Jim and I met Friday morning at the old K-Mart in Wilkesboro and carpooled up. Kelly drove up alone later Friday afternoon. We parked at the Boone Fork parking area on the Blue Ridge Parkway. Our itinerary included backpacking about 2 1/2 miles up the Tanawha Trail and then the Boone Scout Trail to the Daniel Boone campsite, the only campsite other than those at the bottom of the mountain on the Nuwati Trail with water. Friday afternoon Jim and I bushwhacked from about two-thirds of the way up the Boone Scout Trail, out a ridge northwest to the top of Boone Fork Bowl. We pushed our way through dense brush, on no trail except those popularized by rabbits and deer. Upon successfully arriving at the saddle, there was a distinct ridge top and a view down into the bowl. Navigating our way back to the trail was fairly simple using the compass and altimeter. Later that afternoon, Kelly joined us in camp.
Saturday we awoke to a steady, cold rain. The plan was to break camp and backpack over Calloway Peak to Alpine Meadow, where we would set up the second camp. From there we would day hike over Attic Window and McCrae Peaks to the Swinging Bridge, and return to Alpine Meadow for the second night. During Saturday breakfast I had considered the idea to leave camp where it was and just day hike over Grandfather. Kelly beat me to the punch by suggesting the same thing out loud. I thought it was a good idea, and we got Jim's agreement.
Soon after breakfast, we set off for the fairly rugged day hike. The approximately 8 miles round trip does not sound very long. But the trail is sufficiently steep, rocky, slick and exposed as to be wearing in any weather. There are many short stretches that are really like rock climbing on short cliffs. On this day, with rain slick rocks, cold wind and a few spots of ice, it was a solid workout.
Lunch was what we carried with us, enjoyed in the Visitor Center at the bridge. Fortune smiled upon us by the Center being open and heated, since we were all feeling the effects of cold, wet conditions. Heading back the way we came, it seemed faster on the second traverse, even though we gained more altitude going north. For a few minutes near Attic Window Peak, we were blessed with some energizing sunshine.
We were glad to get back to camp for a leisurely supper before dark. I was starting to suffer from a sore ankle cause by the rough trail and my stiff boots. The temperature was steadily dropping. Due to the outside dampness from non-stop rain, fog and 100% humidity, and the inside dampness from sweat after hard hiking, and having worn all my clothes (leaving no dry clothes in reserve), I was feeling the pressure to figure out a way to stay warm all night. I was a little nervous when I crawled into my damp down sleeping bag, wearing all my damp insulating clothes, before sundown to start an early night's sleep. I feared that I would be shivering heavily before the night was over. Thankfully, my high quality, Marmot Helium, 900 cubic inch fill, down sleeping bag heated up and kept me in thermodynamic stasis all night. By morning my insulating clothes were even dry. But my outer shell clothes, hanging from a rope clothes- line inside the tent, were frozen stiff.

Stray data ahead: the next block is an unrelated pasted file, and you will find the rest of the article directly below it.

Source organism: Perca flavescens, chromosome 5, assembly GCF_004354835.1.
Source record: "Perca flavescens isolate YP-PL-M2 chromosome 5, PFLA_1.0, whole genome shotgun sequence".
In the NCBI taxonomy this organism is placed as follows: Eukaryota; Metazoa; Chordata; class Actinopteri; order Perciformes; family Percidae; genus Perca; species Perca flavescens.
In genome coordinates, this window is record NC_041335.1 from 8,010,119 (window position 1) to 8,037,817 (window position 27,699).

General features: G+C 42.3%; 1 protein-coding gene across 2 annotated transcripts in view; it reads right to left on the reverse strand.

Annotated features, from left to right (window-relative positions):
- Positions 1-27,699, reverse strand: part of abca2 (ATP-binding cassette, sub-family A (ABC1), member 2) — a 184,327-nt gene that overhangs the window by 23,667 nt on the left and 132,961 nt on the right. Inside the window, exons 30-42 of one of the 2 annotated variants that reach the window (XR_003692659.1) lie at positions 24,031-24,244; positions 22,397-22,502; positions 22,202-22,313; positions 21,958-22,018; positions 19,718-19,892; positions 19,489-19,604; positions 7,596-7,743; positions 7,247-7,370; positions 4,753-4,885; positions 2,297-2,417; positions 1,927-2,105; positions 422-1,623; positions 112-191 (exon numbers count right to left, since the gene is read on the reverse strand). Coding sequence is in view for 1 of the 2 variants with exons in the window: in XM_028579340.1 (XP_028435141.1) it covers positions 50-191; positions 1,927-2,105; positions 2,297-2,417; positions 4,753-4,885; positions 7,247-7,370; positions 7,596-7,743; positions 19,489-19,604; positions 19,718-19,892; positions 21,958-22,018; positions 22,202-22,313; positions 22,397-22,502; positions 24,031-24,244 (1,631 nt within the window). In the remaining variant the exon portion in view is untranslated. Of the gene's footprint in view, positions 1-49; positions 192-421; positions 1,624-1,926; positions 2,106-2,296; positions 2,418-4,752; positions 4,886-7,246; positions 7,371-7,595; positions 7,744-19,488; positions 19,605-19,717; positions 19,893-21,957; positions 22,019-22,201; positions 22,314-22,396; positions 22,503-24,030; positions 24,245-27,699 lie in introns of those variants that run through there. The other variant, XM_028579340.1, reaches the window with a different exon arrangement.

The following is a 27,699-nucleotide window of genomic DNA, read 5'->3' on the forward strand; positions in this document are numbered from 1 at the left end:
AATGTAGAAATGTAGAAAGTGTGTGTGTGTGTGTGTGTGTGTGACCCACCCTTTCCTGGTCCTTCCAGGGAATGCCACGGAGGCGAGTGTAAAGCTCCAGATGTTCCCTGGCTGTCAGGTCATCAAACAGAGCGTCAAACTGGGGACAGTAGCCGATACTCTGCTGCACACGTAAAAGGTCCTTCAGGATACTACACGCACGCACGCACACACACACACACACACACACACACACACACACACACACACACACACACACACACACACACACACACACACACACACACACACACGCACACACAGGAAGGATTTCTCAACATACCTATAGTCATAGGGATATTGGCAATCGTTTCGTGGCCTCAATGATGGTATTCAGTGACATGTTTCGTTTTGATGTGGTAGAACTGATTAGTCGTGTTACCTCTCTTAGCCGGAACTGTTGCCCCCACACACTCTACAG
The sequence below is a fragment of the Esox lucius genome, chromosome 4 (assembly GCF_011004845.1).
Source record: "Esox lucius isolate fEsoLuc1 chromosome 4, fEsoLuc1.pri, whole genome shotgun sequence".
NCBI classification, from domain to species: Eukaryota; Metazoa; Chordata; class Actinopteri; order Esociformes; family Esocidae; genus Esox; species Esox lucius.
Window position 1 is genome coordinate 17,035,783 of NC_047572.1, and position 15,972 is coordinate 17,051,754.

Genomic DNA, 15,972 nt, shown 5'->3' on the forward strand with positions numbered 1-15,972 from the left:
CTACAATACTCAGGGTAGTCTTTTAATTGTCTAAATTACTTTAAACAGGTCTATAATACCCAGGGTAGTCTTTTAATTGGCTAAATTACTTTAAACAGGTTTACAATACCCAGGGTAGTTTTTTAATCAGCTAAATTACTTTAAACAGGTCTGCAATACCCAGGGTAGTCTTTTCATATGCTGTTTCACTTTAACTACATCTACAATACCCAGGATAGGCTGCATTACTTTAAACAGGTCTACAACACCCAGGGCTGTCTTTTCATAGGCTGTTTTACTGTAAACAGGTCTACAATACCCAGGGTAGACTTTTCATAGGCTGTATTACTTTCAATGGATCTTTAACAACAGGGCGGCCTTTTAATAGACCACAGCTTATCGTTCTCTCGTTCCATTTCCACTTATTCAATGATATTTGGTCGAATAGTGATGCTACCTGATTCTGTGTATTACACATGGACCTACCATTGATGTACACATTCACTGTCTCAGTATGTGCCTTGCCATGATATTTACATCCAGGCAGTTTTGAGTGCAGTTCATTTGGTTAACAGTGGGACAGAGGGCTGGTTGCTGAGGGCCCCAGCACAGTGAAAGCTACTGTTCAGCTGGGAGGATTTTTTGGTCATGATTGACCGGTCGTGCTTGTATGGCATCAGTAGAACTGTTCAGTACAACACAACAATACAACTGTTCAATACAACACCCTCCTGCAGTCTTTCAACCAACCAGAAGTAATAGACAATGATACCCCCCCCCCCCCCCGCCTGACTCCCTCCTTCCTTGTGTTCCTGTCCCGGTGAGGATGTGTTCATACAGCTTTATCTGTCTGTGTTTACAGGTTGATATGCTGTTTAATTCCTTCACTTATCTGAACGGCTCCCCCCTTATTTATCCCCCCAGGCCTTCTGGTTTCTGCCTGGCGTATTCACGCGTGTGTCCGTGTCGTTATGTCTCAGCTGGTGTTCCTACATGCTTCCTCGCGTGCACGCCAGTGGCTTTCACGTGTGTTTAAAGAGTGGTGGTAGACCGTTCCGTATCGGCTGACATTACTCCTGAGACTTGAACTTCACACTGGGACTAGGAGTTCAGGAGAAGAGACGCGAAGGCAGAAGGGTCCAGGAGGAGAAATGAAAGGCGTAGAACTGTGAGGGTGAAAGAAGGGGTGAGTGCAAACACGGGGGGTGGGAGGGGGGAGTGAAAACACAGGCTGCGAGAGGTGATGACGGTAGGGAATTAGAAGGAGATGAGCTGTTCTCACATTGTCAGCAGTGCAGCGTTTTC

Sunday we woke to the results of a freezing rain. It was not a full blown ice storm. Most of the ice was on our tents, and on parts of the trail. I was too cold to get outside and cook breakfast, like tough old Jim did. So, contrary to the accepted wisdom to keep open flames out of tents, I fired up my wood burning stove (another of my many camp gear inventions) and cooked breakfast in my tent. I had brought my high-ceiling, no-floor pyramid tent just for that purpose. We had an adventuresome time folding up our ice coated, crackly tents and stuffing them in our packs.
In hindsight, Kelly's idea to keep camp the same place both nights was a God send. If we had moved camp to higher on the mountain, and then after the freezing rain, we would have had to hike back over Calloway Peak with full backpacks. The weighted down traverse on steep, rocky, ice coated trails would have been miserably difficult, and dangerous.
Our hike out, from the Daniel Boone camp site, down the mountain to the parking lot, was mostly uneventful, except for two interesting things. There were a lot of sections with ice on the trail, which made watching our steps tricky. And Jim is a treasure trove of Wilkes County economic and political history, so he kept Kelly and me enthralled with stories of good and bad deeds stretching back over the last 50 years.
For this trip, based on the season of the year and the predicted weather, I expected early spring conditions - possibly down to freezing at night but pleasant days with intermittent showers. The weatherman missed the call. It was a couple notches closer to true winter. Most of the gear I took ' clothes, boots, tent, stove, sleeping bag ' were a shade too light, designed for spring / fall weather. It left me feeling during much of the trip that I was on the verge of being too wet and cold. We were never more than about 5 miles from a road, so there was no ultimate danger. But being on the top of a rugged mountain with slick, tough trails required to navigate down to the parking lot, it made me feel several times that I was a tad over-exposed.
On a good note, we saw for first time on Grandfather, exploding from beside the trail, a grouse about two-thirds of the way up, and a wild turkey near the top. Kelly heard coyotes. Jim and I saw deer sign (manure pellets) in higher concentrations than I had seen before. I believe that wildlife is making a strong comeback to Grandfather.